What is an IUD?
An IUD is a small, T-shaped device that is made from a flexible plastic and is used to prevent pregnancy. There are four kinds of IUDs. The ParaGard IUD contains copper and the Mirena, Liletta and Skyla IUDs contains the hormone progestin. The ParaGard IUD can be used as an emergency birth control if it is inserted within the first 5 days after unprotected sex.
|Brand and Duration of Protection||
|Mirena - 5 years||Releases progestin||99.9%||Lighter periods, periods may be irregular or stop altogether, decreased cramping|
|Paragard - 10 years||No hormones, contains copper||99.4%||Heavier periods, increased cramping|
|Liletta - 3 years - NOT OFFERED at UHS||Releases progestin||99.9%||Lighter periods, periods may be irregular or stop altogether, decreased cramping|
|Skyla - lasts 3 years - NOT OFFERED at UHS||Releases progestin||99.9%||Lighter periods, periods may be irregular|
How does it work?
IUDs are inserted in a woman’s uterus by a health care provider to protect against pregnancy. All IUDs affect the way sperm move to prevent the sperm from joining with an egg and fertilizing it. IUDs also change the lining of the uterus, which is thought to prevent a fertilized egg from attaching to the wall of the uterus.
The progestin hormone in the Mirena and Skyla IUD prevents pregnancy by keeping a woman’s ovaries from releasing eggs (ovulation). If there are no eggs for the sperm to fertilize, then pregnancy cannot happen. Progestin also thickens a woman’s cervical mucus to help block sperm from entering the uterus and joining an egg.
How effective is it?
IUDs are one of the most effective methods of birth control. Less than 1 out of 100 women using IUDs will get pregnant each year.
What are the benefits?
- While the initial cost may seem expensive, over time IUDs are the least expensive and longest lasting method of birth control.
- ParaGard works for 10 years. Mirena works for 5 years. Skyla works for 3 years.
- You do not have to remember to take it every day/week/month or every time you have sex.
- An IUD is a good option for women who cannot use estrogen or women who are breastfeeding.
- The ParaGard IUD (copper) does not affect your hormone levels.
- The Mirena IUD (progestin) may reduce cramps and make your period lighter. For some women, periods may stop altogether.
- Your ability to become pregnant quickly returns after the IUD is removed.
What are the downsides?
- Spotting between periods for the first 3-6 months.
- Mild to moderate pain; you may have cramps and backache for a few days after the IUD is inserted.
- IUDs do not protect against sexually transmitted infections (STIs).
- The IUD may slip out of the uterus, either partially or completely; this is called expulsion. If it comes out even a little bit, it must be removed. If the IUD slips out, pregnancy can happen.
- Perforation: When an IUD is inserted, it may push through the wall of the uterus, but this is uncommon (less than 1%).
- Risk of infection is higher within the first 20 days after insertion.
How do I check my IUD?
You should check your IUD every month to make sure it has not slipped out. An IUD is most likely to slip out of place during your period. IUDs have strings attached to them. Between periods you can check for the strings by following these steps:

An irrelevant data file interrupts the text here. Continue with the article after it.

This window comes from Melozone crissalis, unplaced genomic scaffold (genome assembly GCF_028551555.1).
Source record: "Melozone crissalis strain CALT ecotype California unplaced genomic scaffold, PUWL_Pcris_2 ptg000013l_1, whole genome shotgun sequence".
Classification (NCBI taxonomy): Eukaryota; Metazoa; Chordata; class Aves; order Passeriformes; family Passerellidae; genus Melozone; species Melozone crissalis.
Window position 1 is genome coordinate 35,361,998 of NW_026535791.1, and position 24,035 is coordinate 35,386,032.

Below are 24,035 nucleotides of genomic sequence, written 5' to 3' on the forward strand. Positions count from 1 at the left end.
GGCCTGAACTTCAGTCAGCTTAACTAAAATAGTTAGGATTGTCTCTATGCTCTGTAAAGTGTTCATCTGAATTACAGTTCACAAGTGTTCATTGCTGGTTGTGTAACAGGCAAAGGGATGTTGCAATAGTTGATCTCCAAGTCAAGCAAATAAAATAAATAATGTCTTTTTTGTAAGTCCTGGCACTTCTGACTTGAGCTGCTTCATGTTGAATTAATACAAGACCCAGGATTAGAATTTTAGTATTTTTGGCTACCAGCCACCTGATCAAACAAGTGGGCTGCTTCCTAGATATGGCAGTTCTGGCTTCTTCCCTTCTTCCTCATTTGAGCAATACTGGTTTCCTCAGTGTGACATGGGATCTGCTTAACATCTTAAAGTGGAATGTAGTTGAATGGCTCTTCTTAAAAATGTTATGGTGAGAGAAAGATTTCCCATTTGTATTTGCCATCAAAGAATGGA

- Wash your hands.
- Sit or squat down.
- Put your index or middle finger up into your vagina until you touch the cervix.
- Feel for the string ends that should be coming through. If you find them, then the IUD is in place and working.
- If the strings feel longer or shorter than before, or you feel the hard, plastic part of the IUD against your cervix, the IUD may have moved.
- If the IUD has slipped out or moved, do not try to put it back in place on your own. Be sure to use a back-up method of birth control until you see your health care provider.
Where can I get it and what are costs?
During insertion, your clinician will:
- Put a speculum into your vagina
- Cleanse the area with antibacterial solution to minimize the chance of infection
- Put an instrument on your cervix to stabilize it; this will cause cramping
- Put an instrument into your uterus to measure its depth
- Insert the IUD
You should not use an IUD if you:
- Have or may have a current STI or other pelvic infection
- Think you might be pregnant
- Have cervical or uterine cancer
- Have unexplained vaginal bleeding
- Are or may be allergic to copper (ParaGard IUD only)
I love my IUD. This T-shaped piece of hormone-treated plastic that has been inside me for the past 21 months has had significant, positive effects on my life in many ways. I got the Mirena, which does involve hormones, because I have had a history of heavy periods; after its insertion I endured about a month of pain and light bleeding before my periods stopped altogether. Every once in a while, I menstruate minimally, but for the most part I have a man's freedom in that regard. I can swim, run, cycle, and have sex whenever, without worrying about the dreaded red leak appearing. Beides the absence of periods, its effectiveness as a contraceptive has cured me of my pregnancy paranoia. On the whole, I see my Mirena as a liberating enabler of my sexuality.
I've had my Paragard IUD in for about 8 months now and I'm extremely satisfied with it. I experienced minor side effects of cramps and increased blood flow the first couple of months but after that everything went back to normal. I would highly suggest it for others who need a long term birth control with minimal side effects and no hormones but at the same time would like to get pregnant in the future. It is so convenient not having to worry about birth control before every time I want to have sex.
Where can I get more information?
Talk to your health care provider. You can also get reliable information from the following websites: